Last year, Alzheimer’s rocked a Valley City family when Patti Schaeffer, a mother of three, died of the disease seven years after she was diagnosed at 52.
Now members of Schaeffer’s family will share their story at Saturday’s Alzheimer’s Association’s Walk to End Alzheimer’s.
“Everybody knows somebody who’s affected by it and there needs to be more money and awareness to stop it,” Schaeffer’s daughter Sarah said.
The Schaeffer family, the event’s 2015 honorees, will talk about Patti Schaeffer at the 9:30 a.m. opening ceremony at Medina High School at 777 East Union St. before joining several hundred participants for the 2.5-mile walk.
Development Coordinator Stephanie Mueller said participants should register at the school at 8:30 a.m. and join the walk through the Forest Meadows Apartment development.
Last year the walk attracted about 400 participants, she said.
“It increases each year,” she said, expecting between 400 and 500 walkers.
The walk draws people who have Alzheimer’s as well as people who are supporting Alzheimer’s research, Mueller said. The walk also gives people who are caregivers a chance for some relaxation, she added.
“It kind of gives them a break and a way to celebrate,” she said.
The annual walk is one of more than 600 such events nationwide sponsored by the Alzheimer’s Association to raise awareness and funds for research. Mueller said Alzheimer’s is an area of research that often receives far less money than cancer or heart disease causes.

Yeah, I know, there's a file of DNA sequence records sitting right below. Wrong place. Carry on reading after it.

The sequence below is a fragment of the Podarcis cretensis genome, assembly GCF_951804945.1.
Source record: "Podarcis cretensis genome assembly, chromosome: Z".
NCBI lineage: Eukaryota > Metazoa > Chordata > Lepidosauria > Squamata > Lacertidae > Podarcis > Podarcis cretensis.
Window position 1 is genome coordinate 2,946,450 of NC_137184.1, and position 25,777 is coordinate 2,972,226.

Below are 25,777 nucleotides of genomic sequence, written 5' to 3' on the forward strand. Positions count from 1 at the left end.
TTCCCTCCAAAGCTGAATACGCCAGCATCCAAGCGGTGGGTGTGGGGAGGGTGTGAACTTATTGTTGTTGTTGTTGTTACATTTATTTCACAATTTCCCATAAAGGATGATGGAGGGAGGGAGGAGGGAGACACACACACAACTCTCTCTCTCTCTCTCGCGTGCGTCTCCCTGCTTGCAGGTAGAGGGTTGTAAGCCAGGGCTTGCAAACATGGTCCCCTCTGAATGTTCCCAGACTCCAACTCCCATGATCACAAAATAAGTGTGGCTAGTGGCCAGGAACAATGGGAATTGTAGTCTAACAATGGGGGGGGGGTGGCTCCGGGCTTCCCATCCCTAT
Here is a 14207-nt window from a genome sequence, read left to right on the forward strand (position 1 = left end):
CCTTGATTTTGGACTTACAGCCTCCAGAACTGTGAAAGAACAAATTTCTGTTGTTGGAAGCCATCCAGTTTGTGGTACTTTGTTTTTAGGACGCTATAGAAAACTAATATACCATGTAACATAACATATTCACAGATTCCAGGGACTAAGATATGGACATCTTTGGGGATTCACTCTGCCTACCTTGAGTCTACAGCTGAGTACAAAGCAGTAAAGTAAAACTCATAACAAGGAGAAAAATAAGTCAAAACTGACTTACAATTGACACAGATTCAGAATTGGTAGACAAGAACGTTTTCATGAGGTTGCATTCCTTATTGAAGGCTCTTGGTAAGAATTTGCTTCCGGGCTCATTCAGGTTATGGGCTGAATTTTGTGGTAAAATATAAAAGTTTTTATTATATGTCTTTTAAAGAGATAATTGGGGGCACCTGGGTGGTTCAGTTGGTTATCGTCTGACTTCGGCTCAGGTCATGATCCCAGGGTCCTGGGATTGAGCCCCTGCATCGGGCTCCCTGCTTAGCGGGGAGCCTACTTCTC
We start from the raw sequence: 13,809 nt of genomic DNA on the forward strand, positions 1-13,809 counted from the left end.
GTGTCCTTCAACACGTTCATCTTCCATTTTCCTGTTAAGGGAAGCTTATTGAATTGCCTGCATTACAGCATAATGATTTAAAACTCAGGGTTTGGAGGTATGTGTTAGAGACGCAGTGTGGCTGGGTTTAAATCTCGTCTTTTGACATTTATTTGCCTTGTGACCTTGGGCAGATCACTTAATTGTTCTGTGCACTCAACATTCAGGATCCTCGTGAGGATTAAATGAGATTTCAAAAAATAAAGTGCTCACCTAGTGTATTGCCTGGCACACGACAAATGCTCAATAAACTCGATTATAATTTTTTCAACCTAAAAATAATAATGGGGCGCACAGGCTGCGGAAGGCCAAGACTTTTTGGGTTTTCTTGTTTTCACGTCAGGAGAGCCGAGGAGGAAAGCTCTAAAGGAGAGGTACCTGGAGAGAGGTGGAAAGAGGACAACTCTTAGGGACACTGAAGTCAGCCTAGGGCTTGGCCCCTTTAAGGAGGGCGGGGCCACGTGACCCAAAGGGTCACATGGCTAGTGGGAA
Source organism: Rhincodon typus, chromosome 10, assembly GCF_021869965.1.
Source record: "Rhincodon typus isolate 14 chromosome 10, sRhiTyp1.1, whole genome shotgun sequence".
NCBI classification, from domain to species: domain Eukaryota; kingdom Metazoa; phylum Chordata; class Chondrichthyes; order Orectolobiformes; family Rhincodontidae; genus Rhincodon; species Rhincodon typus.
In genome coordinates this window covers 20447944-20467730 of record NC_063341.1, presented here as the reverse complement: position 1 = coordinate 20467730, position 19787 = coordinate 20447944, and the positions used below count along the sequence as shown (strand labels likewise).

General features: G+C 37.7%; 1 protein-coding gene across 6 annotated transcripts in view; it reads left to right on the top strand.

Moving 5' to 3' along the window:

“Right now there’s not any real treatment,” Mueller said. “While there are some drugs out there … they just treat the symptoms.”
The Centers for Disease Control and Prevention listed Alzheimer’s as the sixth-leading cause of death among adults, with 84,767 people dying of the disease in 2013.
Last year, the National Institutes of Health, one of the world’s most prominent medical research facilities, funded $562 million in Alzheimer’s study, a far smaller amount than cancer or cardiovascular disease research and also less than diabetes, the seventh most common cause of death, which received just over $1 billion.
Registration for the walk is free but participants are encouraged to create teams and find sponsors, Mueller said. She said some teams have raised $100 and a few have raised much more.
“We have some teams in the $2,000, $3,000 range,” she said.
For the first time, the walk has formed a partnership with Feeding Medina County to collect cans for the organization’s Staples for Seniors program. The program provides fresh produce, meat and non-perishables to 390 seniors in the county.
Mueller said some of the people who have signed up also have collaborated with local businesses, such as the Applebee’s restaurant in Medina, to raise money. The walk’s raffle will include prizes donated by local businesses and a children’s area will have displays of balloons and crafts.
“It’s just a way to show our support for the community,” Mueller said.
Messages may be left for Elizabeth Dobbins at (330) 721-4065.